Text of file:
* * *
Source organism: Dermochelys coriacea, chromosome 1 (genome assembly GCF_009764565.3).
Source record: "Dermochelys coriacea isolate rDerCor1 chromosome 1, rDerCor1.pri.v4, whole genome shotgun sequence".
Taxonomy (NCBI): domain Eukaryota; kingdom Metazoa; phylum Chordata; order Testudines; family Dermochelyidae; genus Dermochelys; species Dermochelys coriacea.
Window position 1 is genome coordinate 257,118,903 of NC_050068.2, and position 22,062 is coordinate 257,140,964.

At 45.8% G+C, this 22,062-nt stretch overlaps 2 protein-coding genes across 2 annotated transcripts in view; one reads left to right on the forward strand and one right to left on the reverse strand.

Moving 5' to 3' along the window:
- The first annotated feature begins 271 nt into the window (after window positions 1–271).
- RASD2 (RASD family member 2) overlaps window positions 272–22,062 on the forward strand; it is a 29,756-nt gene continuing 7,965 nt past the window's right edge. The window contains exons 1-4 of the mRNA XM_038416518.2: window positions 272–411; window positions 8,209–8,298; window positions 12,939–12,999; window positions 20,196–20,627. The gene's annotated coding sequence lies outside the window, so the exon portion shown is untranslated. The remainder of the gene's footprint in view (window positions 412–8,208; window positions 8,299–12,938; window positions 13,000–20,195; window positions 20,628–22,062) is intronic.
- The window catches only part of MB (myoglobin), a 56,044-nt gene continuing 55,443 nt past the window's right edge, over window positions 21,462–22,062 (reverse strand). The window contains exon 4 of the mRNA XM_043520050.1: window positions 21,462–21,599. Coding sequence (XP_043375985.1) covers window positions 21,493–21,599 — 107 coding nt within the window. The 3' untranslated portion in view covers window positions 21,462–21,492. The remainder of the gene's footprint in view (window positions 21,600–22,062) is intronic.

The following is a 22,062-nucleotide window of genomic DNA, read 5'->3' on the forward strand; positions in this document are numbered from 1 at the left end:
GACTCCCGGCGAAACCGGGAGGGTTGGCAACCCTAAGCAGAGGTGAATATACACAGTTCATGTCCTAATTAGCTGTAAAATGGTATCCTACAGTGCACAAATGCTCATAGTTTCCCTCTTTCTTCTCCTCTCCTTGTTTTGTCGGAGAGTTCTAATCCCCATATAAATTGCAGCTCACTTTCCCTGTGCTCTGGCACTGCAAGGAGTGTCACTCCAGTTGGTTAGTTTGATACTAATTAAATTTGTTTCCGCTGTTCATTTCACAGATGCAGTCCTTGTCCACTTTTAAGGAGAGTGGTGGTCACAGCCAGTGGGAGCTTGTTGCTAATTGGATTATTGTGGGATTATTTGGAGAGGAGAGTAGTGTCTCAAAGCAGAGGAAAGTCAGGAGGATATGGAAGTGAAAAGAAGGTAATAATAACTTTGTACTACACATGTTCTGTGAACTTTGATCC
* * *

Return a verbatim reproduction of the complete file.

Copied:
Source organism: Dermochelys coriacea, chromosome 1 (genome assembly GCF_009764565.3).
Source record: "Dermochelys coriacea isolate rDerCor1 chromosome 1, rDerCor1.pri.v4, whole genome shotgun sequence".
Taxonomy (NCBI): domain Eukaryota; kingdom Metazoa; phylum Chordata; order Testudines; family Dermochelyidae; genus Dermochelys; species Dermochelys coriacea.
Window position 1 is genome coordinate 257,118,903 of NC_050068.2, and position 22,062 is coordinate 257,140,964.

At 45.8% G+C, this 22,062-nt stretch overlaps 2 protein-coding genes across 2 annotated transcripts in view; one reads left to right on the forward strand and one right to left on the reverse strand.

Moving 5' to 3' along the window:
- The first annotated feature begins 271 nt into the window (after window positions 1–271).
- RASD2 (RASD family member 2) overlaps window positions 272–22,062 on the forward strand; it is a 29,756-nt gene continuing 7,965 nt past the window's right edge. The window contains exons 1-4 of the mRNA XM_038416518.2: window positions 272–411; window positions 8,209–8,298; window positions 12,939–12,999; window positions 20,196–20,627. The gene's annotated coding sequence lies outside the window, so the exon portion shown is untranslated. The remainder of the gene's footprint in view (window positions 412–8,208; window positions 8,299–12,938; window positions 13,000–20,195; window positions 20,628–22,062) is intronic.
- The window catches only part of MB (myoglobin), a 56,044-nt gene continuing 55,443 nt past the window's right edge, over window positions 21,462–22,062 (reverse strand). The window contains exon 4 of the mRNA XM_043520050.1: window positions 21,462–21,599. Coding sequence (XP_043375985.1) covers window positions 21,493–21,599 — 107 coding nt within the window. The 3' untranslated portion in view covers window positions 21,462–21,492. The remainder of the gene's footprint in view (window positions 21,600–22,062) is intronic.

The following is a 22,062-nucleotide window of genomic DNA, read 5'->3' on the forward strand; positions in this document are numbered from 1 at the left end:
GACTCCCGGCGAAACCGGGAGGGTTGGCAACCCTAAGCAGAGGTGAATATACACAGTTCATGTCCTAATTAGCTGTAAAATGGTATCCTACAGTGCACAAATGCTCATAGTTTCCCTCTTTCTTCTCCTCTCCTTGTTTTGTCGGAGAGTTCTAATCCCCATATAAATTGCAGCTCACTTTCCCTGTGCTCTGGCACTGCAAGGAGTGTCACTCCAGTTGGTTAGTTTGATACTAATTAAATTTGTTTCCGCTGTTCATTTCACAGATGCAGTCCTTGTCCACTTTTAAGGAGAGTGGTGGTCACAGCCAGTGGGAGCTTGTTGCTAATTGGATTATTGTGGGATTATTTGGAGAGGAGAGTAGTGTCTCAAAGCAGAGGAAAGTCAGGAGGATATGGAAGTGAAAAGAAGGTAATAATAACTTTGTACTACACATGTTCTGTGAACTTTGATCC